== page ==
So you want to be a speaker?
The fame. The glory. The joys of galavanting across the planet presenting at conferences around the world. Sounds exciting doesn't it? Let me tell you, it's not as easy as it sounds to break into the speaking circuit. In fact, let me impart my experience and viewpoint on the matter.
Talk to a conference organizer and one of the many things they'll talk about is getting new blood. Talk to regular conference goers (Mr. Haney, I'm looking at you) and they'll talk of the need for new blood. Of course, this would be balanced against a line up of well known names that draw people out. It's hard because new people are by definition new. They're inexperienced and there's no sure-fire way to guarantee a successful presentation.
I feel for the organizers. I imagine it terribly nerve-racking trying to determine a well-balanced line up. You've gotta be able to fill those seats after all.
When and Where
My biggest problem is that I only find out about a conference after it has been announced. By that time, the line up is almost done. How is one supposed to break into the scene if you never know when and where these things are going to happen? And of course, when announced, there's a huge list of big names.
Sometimes, though, there's an open call for presenters. SXSWi did this for 2007 and I put my name in. Mind you, my panel didn't make it but I managed to get in on another panel. I noticed that the Ajax Experience did something as well, although I couldn't come up with a decent idea for a presentation but I'll touch on that in a minute.
Often times, a conference that was held at a place and time one year will be back again next year. Same bat time, same bat place. With this knowledge in hand, you can approach the organizers and hope for the best.
Having an idea
Just emailing the organizers and saying, "Hey, I'd like to be involved" doesn't seem to help. At least, it hasn't for me. At best, a quick "thanks" might be received or at worst, ignored altogether.
You'll be better off putting together one or two presentation ideas. Not just witty titles, either. Include a paragraph that explains who the presentation is targetted to and what material you expect to cover. That way, the organizers can review and have a greater sense of whether what you want to do will fit in their program.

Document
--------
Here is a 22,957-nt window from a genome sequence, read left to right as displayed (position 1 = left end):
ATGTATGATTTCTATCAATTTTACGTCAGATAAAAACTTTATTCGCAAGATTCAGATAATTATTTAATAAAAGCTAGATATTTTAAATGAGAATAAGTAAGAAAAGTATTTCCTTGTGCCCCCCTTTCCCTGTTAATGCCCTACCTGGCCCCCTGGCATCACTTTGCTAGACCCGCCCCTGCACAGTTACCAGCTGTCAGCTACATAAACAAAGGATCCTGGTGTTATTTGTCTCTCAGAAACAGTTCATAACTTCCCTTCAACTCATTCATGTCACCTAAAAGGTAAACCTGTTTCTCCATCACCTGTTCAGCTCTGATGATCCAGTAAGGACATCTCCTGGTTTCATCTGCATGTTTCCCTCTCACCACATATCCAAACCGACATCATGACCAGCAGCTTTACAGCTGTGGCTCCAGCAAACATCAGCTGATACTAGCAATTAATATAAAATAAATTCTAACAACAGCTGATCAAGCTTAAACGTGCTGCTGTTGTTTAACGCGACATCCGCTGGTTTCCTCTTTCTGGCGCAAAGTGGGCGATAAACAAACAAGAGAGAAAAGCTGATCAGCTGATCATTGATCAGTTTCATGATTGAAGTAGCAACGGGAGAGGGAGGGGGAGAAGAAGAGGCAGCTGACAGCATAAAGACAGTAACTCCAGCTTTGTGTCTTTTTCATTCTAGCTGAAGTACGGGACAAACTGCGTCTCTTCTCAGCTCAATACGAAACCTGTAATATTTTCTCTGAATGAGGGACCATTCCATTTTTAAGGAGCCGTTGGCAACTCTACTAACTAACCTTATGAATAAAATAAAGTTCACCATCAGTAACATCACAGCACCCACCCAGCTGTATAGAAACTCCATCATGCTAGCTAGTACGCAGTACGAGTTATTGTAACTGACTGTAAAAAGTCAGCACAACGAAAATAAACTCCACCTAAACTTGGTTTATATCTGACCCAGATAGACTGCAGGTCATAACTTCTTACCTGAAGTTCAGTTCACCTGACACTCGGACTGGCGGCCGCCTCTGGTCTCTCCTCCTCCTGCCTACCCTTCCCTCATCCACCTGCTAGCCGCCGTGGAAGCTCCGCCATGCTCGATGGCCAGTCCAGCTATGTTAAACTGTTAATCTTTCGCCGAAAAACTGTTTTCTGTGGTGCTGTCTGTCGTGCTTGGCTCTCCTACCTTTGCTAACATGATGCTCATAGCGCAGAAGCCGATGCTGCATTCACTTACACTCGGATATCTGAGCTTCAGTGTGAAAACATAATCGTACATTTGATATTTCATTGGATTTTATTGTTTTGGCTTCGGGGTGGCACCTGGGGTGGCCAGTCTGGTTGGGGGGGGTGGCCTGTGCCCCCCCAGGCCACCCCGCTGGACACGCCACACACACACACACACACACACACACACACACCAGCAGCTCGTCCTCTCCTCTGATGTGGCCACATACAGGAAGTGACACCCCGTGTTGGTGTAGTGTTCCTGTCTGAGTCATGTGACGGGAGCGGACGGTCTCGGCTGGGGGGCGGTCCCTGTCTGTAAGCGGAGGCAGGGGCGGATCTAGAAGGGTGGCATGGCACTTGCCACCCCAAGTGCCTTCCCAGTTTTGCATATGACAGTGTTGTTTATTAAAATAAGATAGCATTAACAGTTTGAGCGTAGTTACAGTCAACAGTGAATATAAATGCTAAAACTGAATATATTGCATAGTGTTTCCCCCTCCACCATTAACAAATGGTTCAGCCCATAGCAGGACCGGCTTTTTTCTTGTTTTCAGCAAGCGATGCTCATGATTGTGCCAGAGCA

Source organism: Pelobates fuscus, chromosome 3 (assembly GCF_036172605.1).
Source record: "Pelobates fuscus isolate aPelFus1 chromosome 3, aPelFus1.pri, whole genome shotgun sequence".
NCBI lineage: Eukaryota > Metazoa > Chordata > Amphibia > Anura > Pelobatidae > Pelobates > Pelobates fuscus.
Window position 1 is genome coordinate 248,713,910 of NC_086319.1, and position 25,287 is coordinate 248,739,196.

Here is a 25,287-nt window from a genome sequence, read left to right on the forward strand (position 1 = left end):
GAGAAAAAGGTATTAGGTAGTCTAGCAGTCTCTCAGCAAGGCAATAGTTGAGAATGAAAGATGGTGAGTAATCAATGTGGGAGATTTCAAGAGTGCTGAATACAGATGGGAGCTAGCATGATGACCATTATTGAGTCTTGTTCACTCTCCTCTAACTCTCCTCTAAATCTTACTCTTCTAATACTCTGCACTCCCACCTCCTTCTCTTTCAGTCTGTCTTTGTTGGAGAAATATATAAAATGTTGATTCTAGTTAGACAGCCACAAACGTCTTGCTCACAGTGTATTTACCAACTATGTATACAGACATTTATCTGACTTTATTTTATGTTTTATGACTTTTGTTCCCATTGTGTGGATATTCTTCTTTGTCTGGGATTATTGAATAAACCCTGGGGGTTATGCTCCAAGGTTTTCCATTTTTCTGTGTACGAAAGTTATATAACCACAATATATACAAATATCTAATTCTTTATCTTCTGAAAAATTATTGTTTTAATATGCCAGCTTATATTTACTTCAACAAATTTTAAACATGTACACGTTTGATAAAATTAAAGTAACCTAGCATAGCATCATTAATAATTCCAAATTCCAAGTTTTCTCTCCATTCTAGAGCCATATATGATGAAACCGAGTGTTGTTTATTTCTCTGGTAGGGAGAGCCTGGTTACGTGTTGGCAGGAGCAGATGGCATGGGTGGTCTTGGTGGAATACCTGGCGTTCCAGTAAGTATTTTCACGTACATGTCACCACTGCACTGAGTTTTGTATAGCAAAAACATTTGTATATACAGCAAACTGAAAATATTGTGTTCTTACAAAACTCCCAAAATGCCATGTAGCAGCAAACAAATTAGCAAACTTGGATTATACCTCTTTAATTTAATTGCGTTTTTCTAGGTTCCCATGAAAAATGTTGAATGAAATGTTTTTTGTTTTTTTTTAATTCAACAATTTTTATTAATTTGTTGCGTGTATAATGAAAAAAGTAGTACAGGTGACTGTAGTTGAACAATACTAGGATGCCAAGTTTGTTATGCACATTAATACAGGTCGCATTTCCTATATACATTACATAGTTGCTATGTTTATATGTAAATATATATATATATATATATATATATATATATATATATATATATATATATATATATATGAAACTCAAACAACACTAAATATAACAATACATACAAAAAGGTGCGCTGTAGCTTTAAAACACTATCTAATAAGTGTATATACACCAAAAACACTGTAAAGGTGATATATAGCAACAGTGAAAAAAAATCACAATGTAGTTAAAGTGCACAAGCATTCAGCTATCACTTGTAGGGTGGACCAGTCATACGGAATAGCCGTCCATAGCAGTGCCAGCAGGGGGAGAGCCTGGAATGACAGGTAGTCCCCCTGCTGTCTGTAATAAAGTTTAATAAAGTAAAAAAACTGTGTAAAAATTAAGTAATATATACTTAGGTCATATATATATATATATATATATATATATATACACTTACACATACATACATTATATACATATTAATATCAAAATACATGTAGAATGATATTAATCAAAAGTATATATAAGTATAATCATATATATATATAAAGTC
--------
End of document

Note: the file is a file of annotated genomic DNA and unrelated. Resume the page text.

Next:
Try and think of something that is targetted to the audience that will attend the conference. For example, I didn't submit an idea to the Ajax Experience because I felt that anything I came up with didn't fit right. Of course, if I never submit an idea, I'll never get picked.
(Interestingly, the recent Blue Flavor online chat had veered onto what would make a good presentation idea. Apparently, case studies or process introspectives could be a key approach.)
Having a proven track record
Idea or not, you'll have a better chance of getting picked if you have a proven track record. This is a bit of a chicken and egg thing. How do you get experience if people will only pick you if you have experience? Luckily, there's a couple ways.
First off, BarCamp! They're free and completely volunteer. Find one in your city and if there isn't one, organize one. And when you get there, write your name down for a slot. It's all volunteer so I doubt anybody will fault you for not being stellar. Another option is a local Refresh. These tend to be smaller events but run more regularly than a BarCamp.
Teaching is also another great option. If you've presented seminars or taught courses then you've got a decent advantage.
Still not getting gigs?
Join the club. Personally, I know that I've lacked in presenting ideas to organizers, instead falling back on just asking and hoping for the best. Surprise, surprise, that hasn't worked. I do have some experience having presented at Webvisions last year and SXSW this year. But maybe it's something else...
Not good enough?
Alas, I didn't get asked back to Webvisions this year. Was it because I really am not a good public speaker? Should I just give up on the idea? The problem is, there is no decent feedback mechanism. I have no idea if it went over well or not. When I asked, people were positive. For SXSW, we actually got to see what people filled out for the comment cards but it's difficult to walk away with anything constructive. The comments go from brutal to fantastic.
Having a mentor or speech coach could go a long way to tweaking your delivery. If you can get a podcast of your presentation, you can even give it a listen yourself (unfortunately, I haven't seen a podcast for any presentations I've done...maybe next time, I'll just set my laptop to record it).
Make Me A Speaker
Make Me A Speaker was set up to allow people to learn more about getting into public speaking but that doesn't seem to have gone far since it's been launched.
What I do see is a lot of people wanting to break into public speaking. Despite the current trend of dozens (upon dozens) of conferences, I suspect things may start to slow down in a couple years. These two factors will make it even harder to break through into regular events.